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Author Topic: The Nares Strait thread  (Read 261119 times)

Tor Bejnar

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Re: The Nares Strait thread
« Reply #950 on: March 05, 2017, 11:51:50 PM »
Screenshot from PolarView: we see the broken off floe clearly.  The rest of the bridge looks okay, I think.

« Last Edit: March 05, 2017, 11:59:03 PM by Tor Bejnar »
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oren

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Re: The Nares Strait thread
« Reply #951 on: March 06, 2017, 12:02:24 AM »
After intense cold and holding in place for a month, this breakage is unusual as far as I know. Now that it did happen, I would expect more pieces to follow suit.

Gray-Wolf

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Re: The Nares Strait thread
« Reply #952 on: March 06, 2017, 10:01:59 AM »
The condition of that broken off floe is obviously a worry! It is just a conglomeration of old bits and bobs glued together with FY ice. How you can even begin to figure its structural integrity escapes me!!
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Shared Humanity

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Re: The Nares Strait thread
« Reply #953 on: March 06, 2017, 03:20:33 PM »
The condition of that broken off floe is obviously a worry! It is just a conglomeration of old bits and bobs glued together with FY ice. How you can even begin to figure its structural integrity escapes me!!

And the portion of ice that it separated from looks even worse. Would not be surprised if the whole thing gave way. What kinds of winds are we expecting to see? Anything strong down the strait?

bairgon

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Re: The Nares Strait thread
« Reply #954 on: March 06, 2017, 03:55:00 PM »
And the portion of ice that it separated from looks even worse. Would not be surprised if the whole thing gave way.

That's what was said 1 month ago....

That's no arch. A melangerie of ice chunks....

... and it is only just now showing signs of weakness. Winds aren't particularly strong. Temperature is low, so perhaps it's cemented together fairly well.

Tor Bejnar

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Re: The Nares Strait thread
« Reply #955 on: March 10, 2017, 06:29:32 PM »
This "visible spectrum" DMI image of the Kennedy Channel (from yesterday) sure shows the streaming of clouds (fog?) over the strait!
« Last Edit: March 10, 2017, 06:38:32 PM by Tor Bejnar »
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johnm33

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Re: The Nares Strait thread
« Reply #956 on: March 12, 2017, 03:28:56 PM »
From http://go.nasa.gov/2lQwFfp [11th] the arcs looking fragile

Cate

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Re: The Nares Strait thread
« Reply #957 on: March 12, 2017, 10:15:14 PM »
It doesn't look very much like an arc(h) anymore.

http://www.arctic.io/explorer/4Xa5A/2017-03-11/9-N82.28114-W62.21348

mati

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Re: The Nares Strait thread
« Reply #958 on: March 12, 2017, 11:21:33 PM »
It's the MUMMY's foot stomping on the arctic ice
nooooooooooooooooooooooooo,,,...
and so it goes

Tor Bejnar

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Re: The Nares Strait thread
« Reply #959 on: March 13, 2017, 01:22:40 AM »
Screen print from today's PolarView shows the floes (one quite small) that broke off a few days ago, and the foot bridge [sorry about that] looking good.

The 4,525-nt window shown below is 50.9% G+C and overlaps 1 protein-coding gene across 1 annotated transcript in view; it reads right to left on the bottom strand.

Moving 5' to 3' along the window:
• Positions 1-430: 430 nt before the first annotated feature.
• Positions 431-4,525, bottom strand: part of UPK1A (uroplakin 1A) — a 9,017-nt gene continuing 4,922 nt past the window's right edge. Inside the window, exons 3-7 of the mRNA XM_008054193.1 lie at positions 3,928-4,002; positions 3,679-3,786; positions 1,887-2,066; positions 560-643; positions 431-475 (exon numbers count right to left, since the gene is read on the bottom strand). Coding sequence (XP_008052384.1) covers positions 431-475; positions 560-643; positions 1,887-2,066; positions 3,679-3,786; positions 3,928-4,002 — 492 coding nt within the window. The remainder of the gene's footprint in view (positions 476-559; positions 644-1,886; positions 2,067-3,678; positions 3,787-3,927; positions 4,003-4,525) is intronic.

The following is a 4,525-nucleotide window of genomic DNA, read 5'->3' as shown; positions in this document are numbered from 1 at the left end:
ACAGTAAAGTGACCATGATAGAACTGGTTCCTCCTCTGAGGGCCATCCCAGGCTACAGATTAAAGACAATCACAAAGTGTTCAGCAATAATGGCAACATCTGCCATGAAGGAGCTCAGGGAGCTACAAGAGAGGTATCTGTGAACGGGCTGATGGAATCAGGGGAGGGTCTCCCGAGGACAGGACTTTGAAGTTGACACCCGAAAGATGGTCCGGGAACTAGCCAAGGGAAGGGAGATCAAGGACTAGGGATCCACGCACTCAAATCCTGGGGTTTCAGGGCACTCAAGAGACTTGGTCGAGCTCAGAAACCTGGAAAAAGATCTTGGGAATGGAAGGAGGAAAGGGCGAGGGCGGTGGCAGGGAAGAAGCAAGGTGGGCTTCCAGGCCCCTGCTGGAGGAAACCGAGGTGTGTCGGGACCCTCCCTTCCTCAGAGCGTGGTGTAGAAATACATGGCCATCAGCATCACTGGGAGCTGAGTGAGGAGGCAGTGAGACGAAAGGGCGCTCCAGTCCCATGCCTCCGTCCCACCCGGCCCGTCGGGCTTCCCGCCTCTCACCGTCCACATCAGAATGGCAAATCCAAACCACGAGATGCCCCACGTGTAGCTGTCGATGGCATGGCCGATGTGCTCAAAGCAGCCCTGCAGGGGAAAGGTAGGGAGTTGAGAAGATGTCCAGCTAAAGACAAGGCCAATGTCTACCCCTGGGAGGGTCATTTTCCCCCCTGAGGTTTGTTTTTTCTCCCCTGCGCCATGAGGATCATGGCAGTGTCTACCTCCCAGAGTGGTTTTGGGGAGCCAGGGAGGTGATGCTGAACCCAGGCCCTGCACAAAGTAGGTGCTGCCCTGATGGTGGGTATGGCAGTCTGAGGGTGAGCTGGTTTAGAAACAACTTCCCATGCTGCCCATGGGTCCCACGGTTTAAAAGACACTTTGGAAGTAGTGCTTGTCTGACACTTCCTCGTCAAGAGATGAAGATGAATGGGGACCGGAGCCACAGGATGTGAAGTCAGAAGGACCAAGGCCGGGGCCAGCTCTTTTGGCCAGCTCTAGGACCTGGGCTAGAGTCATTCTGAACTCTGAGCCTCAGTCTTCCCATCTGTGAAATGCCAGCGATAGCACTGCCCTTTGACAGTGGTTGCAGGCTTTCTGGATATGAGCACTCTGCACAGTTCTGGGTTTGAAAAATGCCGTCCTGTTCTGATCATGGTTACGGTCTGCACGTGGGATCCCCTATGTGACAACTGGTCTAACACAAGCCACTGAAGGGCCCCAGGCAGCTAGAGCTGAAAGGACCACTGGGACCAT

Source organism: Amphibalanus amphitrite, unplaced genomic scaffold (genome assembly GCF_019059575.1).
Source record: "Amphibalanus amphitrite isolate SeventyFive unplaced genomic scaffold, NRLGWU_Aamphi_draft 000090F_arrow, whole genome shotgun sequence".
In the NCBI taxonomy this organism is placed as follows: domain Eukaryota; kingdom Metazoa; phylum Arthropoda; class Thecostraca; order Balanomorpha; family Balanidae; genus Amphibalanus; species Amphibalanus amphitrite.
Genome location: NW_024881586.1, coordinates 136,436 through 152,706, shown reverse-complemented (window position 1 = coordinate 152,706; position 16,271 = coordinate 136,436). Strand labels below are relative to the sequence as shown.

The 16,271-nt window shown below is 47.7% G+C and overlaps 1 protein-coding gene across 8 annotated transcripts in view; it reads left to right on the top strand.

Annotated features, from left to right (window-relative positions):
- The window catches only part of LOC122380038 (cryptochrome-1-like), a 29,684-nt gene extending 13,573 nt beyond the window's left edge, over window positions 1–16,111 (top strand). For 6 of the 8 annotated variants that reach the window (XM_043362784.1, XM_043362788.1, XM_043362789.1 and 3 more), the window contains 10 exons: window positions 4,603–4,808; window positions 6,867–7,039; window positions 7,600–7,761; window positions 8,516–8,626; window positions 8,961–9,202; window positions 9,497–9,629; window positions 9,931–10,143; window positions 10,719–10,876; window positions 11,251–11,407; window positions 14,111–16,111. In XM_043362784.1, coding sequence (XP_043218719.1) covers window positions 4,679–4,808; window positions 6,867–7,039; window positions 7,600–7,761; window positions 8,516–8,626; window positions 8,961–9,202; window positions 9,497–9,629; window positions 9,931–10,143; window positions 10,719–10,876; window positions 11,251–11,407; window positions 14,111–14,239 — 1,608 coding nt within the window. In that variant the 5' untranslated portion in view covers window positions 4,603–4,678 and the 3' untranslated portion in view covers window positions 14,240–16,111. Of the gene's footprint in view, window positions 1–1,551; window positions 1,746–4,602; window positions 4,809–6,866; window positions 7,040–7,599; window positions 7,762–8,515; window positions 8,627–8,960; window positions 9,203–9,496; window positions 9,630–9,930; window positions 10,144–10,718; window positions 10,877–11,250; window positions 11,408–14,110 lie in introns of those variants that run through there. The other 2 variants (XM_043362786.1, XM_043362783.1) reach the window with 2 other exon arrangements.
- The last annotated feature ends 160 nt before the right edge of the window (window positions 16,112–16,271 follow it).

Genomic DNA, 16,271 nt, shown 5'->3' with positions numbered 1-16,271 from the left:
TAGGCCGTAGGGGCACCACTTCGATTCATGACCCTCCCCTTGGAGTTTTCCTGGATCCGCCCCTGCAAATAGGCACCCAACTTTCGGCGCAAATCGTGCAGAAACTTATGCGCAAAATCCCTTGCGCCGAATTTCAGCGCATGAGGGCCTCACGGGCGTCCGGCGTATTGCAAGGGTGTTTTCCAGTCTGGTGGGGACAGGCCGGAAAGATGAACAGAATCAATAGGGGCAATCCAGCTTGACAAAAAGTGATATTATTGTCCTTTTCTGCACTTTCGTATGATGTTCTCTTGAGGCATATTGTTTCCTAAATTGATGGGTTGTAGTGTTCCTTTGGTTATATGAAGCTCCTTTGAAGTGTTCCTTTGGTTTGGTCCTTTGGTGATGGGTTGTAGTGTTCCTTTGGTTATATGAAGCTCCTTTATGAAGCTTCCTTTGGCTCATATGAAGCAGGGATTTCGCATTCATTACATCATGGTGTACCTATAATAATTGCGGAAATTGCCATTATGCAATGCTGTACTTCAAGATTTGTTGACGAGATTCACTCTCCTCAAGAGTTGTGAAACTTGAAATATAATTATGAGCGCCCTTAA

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Re: The Nares Strait thread
« Reply #960 on: March 13, 2017, 02:22:57 PM »
If that's a foot, the poor bastard has flat feet, otherwise known as a fallen arch.

Doubly sorry about that.  ::)

DrTskoul

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Re: The Nares Strait thread
« Reply #961 on: March 13, 2017, 02:52:53 PM »
The attack of the puns.....
“You can know the name of a bird in all the languages of the world, but when you're finished, you'll know absolutely nothing whatever about the bird... So let's look at the bird and see what it's doing -- that's what counts.”
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bairgon

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Re: The Nares Strait thread
« Reply #963 on: March 13, 2017, 08:38:19 PM »
For reference - a photo of Nares taken on March 10th (click title):

NASA Ice: Photo from yesterday's #IceBridge flight: View across the Nares Strait from Greenland to Ellesmere Island, Canada.
https://twitter.com/nasa_ice/status/840614419767918594

Shared Humanity

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Re: The Nares Strait thread
« Reply #964 on: March 13, 2017, 10:20:35 PM »
An arch commonly forms there and you are right, definitely an arch.

Neven

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Re: The Nares Strait thread
« Reply #965 on: March 14, 2017, 12:03:35 AM »
Yes, that looks more like it. I wonder how long it will hold, given how late it has formed. But these arches can sometimes hold on longer than expected.
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Tor Bejnar

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Re: The Nares Strait thread
« Reply #966 on: March 15, 2017, 04:06:21 PM »
Comparing DMI Sentinel images from the 14th and the 12th, I see the arch holding steady, but there was ice movement in the central and upper parts of Kane Basin. 

Years ago I recall watching a slow gyre in Kane Basin while a bridge kept all the ice within the basin.
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Tor Bejnar

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Re: The Nares Strait thread
« Reply #967 on: March 17, 2017, 06:00:09 PM »
The March 16 PolarView of Kane Basin looks more ominous.  There are new cracks radiating from the Canadian side (not in March 15 image) and a single crack going southward from the ice bridge's northern edge (in the central part of Kane Basin).

Arches and bridges can be self-healing, of course, so I don't know if this one will survive or not.
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bairgon

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Re: The Nares Strait thread